In Dr. Cushing’s FPM article, he advises you to specify in your locum tenens contract the type of lodging you expect — minimum standards, at least. He recommends you ask for a small apartment, which affords both privacy and kitchen access, so you can control your diet: “Eating out is expensive and can be unhealthy. Typically, locum companies will not cover your food expenses, but if they do not supply lodging that allows you to control food expenses, they should contribute to the costs. Put this in the agreement.”
Hayes Locums notes the following expenses are covered for those traveling to locum assignments: travel, tolls, and housing. This means, “You are responsible for any personal expenses such as laundry services and meals.”
All 50 Medical’s Ballard offers some pertinent perspective on incidental travel-related expenses for locum tenens clinicians:
“Even if all your costs are not covered, remember you are operating as an independent contractor and some of your expenses may be tax deductible. Talk to a tax professional to know what receipts to hang onto for Uncle Sam.
“If a provider takes a local job that’s within driving distance, the agency may cover the cost of gas or reimburse mileage, but that will have to be negotiated up front. Make sure to ask and always get it in writing before accepting any locum work.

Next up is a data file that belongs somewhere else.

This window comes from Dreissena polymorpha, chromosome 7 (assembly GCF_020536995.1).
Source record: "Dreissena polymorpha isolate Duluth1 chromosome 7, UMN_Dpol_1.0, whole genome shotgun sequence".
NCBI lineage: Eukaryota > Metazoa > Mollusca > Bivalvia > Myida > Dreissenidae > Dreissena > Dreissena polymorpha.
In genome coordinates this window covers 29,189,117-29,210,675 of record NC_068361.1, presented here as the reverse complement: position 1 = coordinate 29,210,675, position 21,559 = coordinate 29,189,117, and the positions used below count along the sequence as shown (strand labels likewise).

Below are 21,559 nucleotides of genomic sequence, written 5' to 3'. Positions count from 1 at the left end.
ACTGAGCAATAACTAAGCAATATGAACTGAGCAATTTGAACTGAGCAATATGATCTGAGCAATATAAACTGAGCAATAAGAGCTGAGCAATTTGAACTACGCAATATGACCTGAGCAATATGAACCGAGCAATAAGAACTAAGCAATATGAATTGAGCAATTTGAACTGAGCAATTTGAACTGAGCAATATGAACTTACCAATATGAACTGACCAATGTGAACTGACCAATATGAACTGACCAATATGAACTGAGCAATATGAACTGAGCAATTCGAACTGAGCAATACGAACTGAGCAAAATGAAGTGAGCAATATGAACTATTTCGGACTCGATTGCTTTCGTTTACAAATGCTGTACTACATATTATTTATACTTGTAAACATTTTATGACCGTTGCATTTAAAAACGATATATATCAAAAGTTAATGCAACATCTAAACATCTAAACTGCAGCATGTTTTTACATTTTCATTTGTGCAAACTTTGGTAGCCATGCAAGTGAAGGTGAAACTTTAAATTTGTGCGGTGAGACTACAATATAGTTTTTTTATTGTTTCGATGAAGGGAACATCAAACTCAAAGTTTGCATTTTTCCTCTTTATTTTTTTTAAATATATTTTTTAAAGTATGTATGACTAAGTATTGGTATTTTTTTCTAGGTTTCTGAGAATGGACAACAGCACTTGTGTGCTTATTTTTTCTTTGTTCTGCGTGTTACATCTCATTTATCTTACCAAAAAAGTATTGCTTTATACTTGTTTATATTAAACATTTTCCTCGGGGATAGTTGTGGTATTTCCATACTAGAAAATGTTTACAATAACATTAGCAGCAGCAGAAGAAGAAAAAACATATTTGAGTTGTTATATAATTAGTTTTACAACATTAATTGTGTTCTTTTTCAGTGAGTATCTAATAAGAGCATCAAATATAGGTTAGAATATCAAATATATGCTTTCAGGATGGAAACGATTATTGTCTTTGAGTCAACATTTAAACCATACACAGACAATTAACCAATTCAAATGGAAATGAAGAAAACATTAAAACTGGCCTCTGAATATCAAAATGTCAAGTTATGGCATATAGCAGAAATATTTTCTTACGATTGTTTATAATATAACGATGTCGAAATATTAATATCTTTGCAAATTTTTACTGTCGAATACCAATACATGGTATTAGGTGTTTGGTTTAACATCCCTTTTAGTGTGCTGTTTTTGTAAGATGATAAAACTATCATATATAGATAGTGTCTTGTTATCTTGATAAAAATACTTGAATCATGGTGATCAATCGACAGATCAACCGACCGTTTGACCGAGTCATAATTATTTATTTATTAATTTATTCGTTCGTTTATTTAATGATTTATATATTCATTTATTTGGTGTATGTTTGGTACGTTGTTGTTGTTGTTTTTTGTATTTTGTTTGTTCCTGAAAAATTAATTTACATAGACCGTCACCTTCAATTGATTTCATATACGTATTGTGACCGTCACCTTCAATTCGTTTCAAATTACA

“There are not usually any significant incentives for locum travel. It’s sort of an assumed part of the job. Keep in mind though, that high-demand jobs that need to be filled immediately may give you more negotiating leverage. If a hospital is desperate for a provider, they may agree to pay you more to come on a moment’s notice and meet more of your requests.
“Never assume that you will receive premium housing or travel benefits when you are negotiating a contract. It is the provider’s responsibility to clarify the locum agency’s role in travel assistance and to get any changes to the travel terms in writing.”
Physician on Fire (POF) Leif Dahleen suggests, “Travel costs on these medical-staffing assignments are typically reimbursed and you may also receive a per diem for meals and incidentals.”
Testing a Theory
As a simple test of POF Dahleen’s suggestion about “per diem meals and incidentals,” we went to Locumpedia.com to use the outlet’s “Locumpedia Search,” a new locum tenens search engine. It allows physicians, CRNAs, and advanced practitioners to search job listings posted on staffing agency websites from a central location. The search engine is free to use and does not require registration by employers or by job seekers.
Guess what: When we searched “per diem for meals and incidentals” among industry job listings, Locumpedia Search came back with more than 1,000 responses containing at least “some search terms.” So POF Dahleen was correct, it seems.
Locumpedia.com founder and Publisher Cory Kleinschmidt explains, “Unlike traditional job boards, which require registration; verification; expensive fees; and manual posting, staffing agency jobs are included in Locumpedia Search automatically with no action needed by agencies. At present, more than 30,000 locum tenens opportunities can be searched, and the index is expected to grow continually in the months ahead.”
This is not to say ALL locum jobs offer per-diem reimbursement for meals and incidentals, but — to quote an experienced locum tenens hospitalist once again, “Thankfully, in the locum tenens ‘business,’ everything is up for negotiation, including the details of your travel.”
NEGOTIATE, NEGOTIATE, NEGOTIATE! (And stay safe and healthy out there.)
Next Up: Making Locum Tenens Your Practice Style.